We have found our people (!!!) – a group of 6 other individuals who also enjoy running as much as we do. Thus we have come together to form the Relay Marathon Team known as the HOT POTATOES! Here is how the story began.
A while back, we posted our Scotiabank Toronto Waterfront Marathon (STWM) race recap and hashtagged the post to our hearts’ content. Lo and behold, the hashtags caught the attention of the STWM Facebook page who then featured our post and blog on their website. We immediately experienced an exponential increase in viewers who visited our page and had our little taste of fame (hello 135 views in one day!). Gillian, who happened to be searching for runners to form a Relay Marathon Team for the 2015 GoodLife Fitness Toronto Relay Marathon, stumbled upon our post and learned about Runivores. What caught her attention was that Emily looked vaguely familiar from university, and so Gillian messaged us about running. We obviously jumped at the chance of running in a team, especially a relay marathon which we have never tried before. Next thing we know, we were introduced to a group of friendly people each with their own unique running story. Some were seasoned runners who have completed a few half-marathons, while others were getting back into running or was new to the scene. We first met each other over a hot bowl of Korean Soft Tofu Soup (yummm) in late January. We were quite surprised to find out that we all have some mutual friends, with the majority of us going to the same university at one point in time. What a small world, honestly that six degree of separation theory is quite true!
Our next team bonding activity took place at an Escape Room where we were locked inside a themed room and had 60 minutes to figure a way out by looking for clues and using them to solve puzzles which will unlock items or doors (these things are becoming quite popular in recent years). We decided to challenge the most difficult room with our combined brain power, the Mummy’s Curse, but alas we never escaped. It was a lot of fun nonetheless, trying to problem solve our way out – yay teamwork! After our Escape Room excursion, we met up with the final few members of the team. This was the first and ONLY time all 8 of us were together…at least until race day (it’s tough to schedule a free day that works for 8 people, we tried).
Throughout the course of March and April, our team tried to meet up for group runs once a week. There were always at least 3 people present for the run, but the biggest turnout was only 4 people (which isn’t bad, 50% attendance is a pass)! Our training ranged in distance (5 – 8K) and locations – from the typical sidewalk running, trail running, going around a scenic pond and surrounding marsh areas, and doing laps around a high school track. It was definitely motivating to run in a group, especially during the chilly late winter/ early spring days when it’s so easy to say “Oh it’s too (insert harsh weather conditions) to run outside today”, and skip out on the run. Instead, because we have already made plans to run with people, this held us accountable to show up and actually run. Besides that benefit of group running, we get to socialize, now who can pass on that.
Our team was named by the ingenious Jeremy who thought it would be fitting to be called HOT POTATOES since the game “Hot Potatoes” consisted of passing a potato around players, much like the concept of a relay team passing on the baton. Appropriately so, we passed along a tiny potato during the relay as our unofficial baton. As for team colours, we went with the Tri-Colour theme of red, blue, and yellow because it was our university colours. (Sidenote: Stephie had to wear white because of her pacer shirt – sorry for not following the team colour!)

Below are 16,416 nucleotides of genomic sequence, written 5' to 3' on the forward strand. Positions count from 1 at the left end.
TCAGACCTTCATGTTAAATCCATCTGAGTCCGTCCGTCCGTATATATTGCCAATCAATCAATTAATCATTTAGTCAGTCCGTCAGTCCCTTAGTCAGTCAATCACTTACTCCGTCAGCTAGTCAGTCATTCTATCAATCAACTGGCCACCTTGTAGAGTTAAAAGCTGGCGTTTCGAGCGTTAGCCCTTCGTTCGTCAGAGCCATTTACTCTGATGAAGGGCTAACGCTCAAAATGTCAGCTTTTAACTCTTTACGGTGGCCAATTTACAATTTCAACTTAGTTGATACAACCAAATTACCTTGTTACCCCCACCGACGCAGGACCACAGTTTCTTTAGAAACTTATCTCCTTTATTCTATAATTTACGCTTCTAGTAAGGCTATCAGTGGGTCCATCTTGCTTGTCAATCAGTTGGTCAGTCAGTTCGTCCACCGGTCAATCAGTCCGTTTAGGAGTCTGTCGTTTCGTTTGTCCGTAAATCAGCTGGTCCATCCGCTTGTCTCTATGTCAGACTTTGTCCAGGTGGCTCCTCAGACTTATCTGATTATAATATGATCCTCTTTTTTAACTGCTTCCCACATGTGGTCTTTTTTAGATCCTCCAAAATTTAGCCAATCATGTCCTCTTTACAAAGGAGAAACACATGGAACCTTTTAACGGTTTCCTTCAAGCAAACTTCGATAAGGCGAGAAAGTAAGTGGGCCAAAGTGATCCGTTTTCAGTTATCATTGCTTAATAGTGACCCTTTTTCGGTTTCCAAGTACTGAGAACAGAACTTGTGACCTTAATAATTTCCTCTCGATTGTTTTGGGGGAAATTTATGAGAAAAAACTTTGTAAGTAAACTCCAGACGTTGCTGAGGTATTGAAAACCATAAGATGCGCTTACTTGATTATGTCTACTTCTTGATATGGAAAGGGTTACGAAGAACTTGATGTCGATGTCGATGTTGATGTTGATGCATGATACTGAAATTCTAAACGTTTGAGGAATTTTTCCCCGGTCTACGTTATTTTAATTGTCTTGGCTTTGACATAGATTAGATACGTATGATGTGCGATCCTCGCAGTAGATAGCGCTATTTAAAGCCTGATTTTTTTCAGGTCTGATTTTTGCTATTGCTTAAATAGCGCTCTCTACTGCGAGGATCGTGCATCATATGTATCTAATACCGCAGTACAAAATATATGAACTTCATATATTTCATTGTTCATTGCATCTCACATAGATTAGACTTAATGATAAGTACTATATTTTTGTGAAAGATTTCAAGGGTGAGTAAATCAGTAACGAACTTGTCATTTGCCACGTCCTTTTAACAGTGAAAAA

Before we knew it, race day eve was upon us! Half of the team were able to attend the Race Expo to pick up race bibs and shirts (thank you!). Our teammates checked out the competition roster and were quite confident that we could place in the top 10 out of 69 teams.
Next comes a recount from each teammate about their racing/ general running experience in the order that they ran in. Each runner completed 5km, with Jeremy running 7km at the end to cover the full marathon distance.
I asked to run the first leg of the race because I was also lucky enough to be a pacer bunny for the half marathon. Which meant I had a total of 40 minutes between the start of the two races to run my 5km portion, and go back to the start line for the beginning of the half. Talk about time crunch, there was no way I could cover that distance even if I sprinted like my life depended on it. I managed to work out some changes to where I started my pacing, so all I had to do was walk back after my leg of the race (whew! sprinting averted).
Being at the start line, I was able to check out my competition carefully: okay so I’m running against a couple of elementary school-aged kids, some older gentlemen with a head of white hair, and the real sporty looking ones. Most of them didn’t look like a threat to our top-10-finisher goal, but boy was I wrong. As soon as the gun went off to signal the beginning of the race, BAM the little kids sped off into the distance. I was running at a relatively faster pace than usual (watch read 4:30min/km), but these kids always had their 10-meter lead over me…I was speechless at how fast they were. Actually I was breathless, literally. I eventually shifted my focus back to my own run and maintained my pace, this was all about the speed game. Soon the big hill came into view signifying the end of my part. I spotted Gillian right at the beginning of the checkpoint eagerly bouncing up and down. I threw the potato into her hands and sent her off with a “GO GO GO!” (in retrospect I should’ve shouted something more encouraging like “Go Gillian Go, Rock that hill!”, my bad – competitive Stephie kicked in).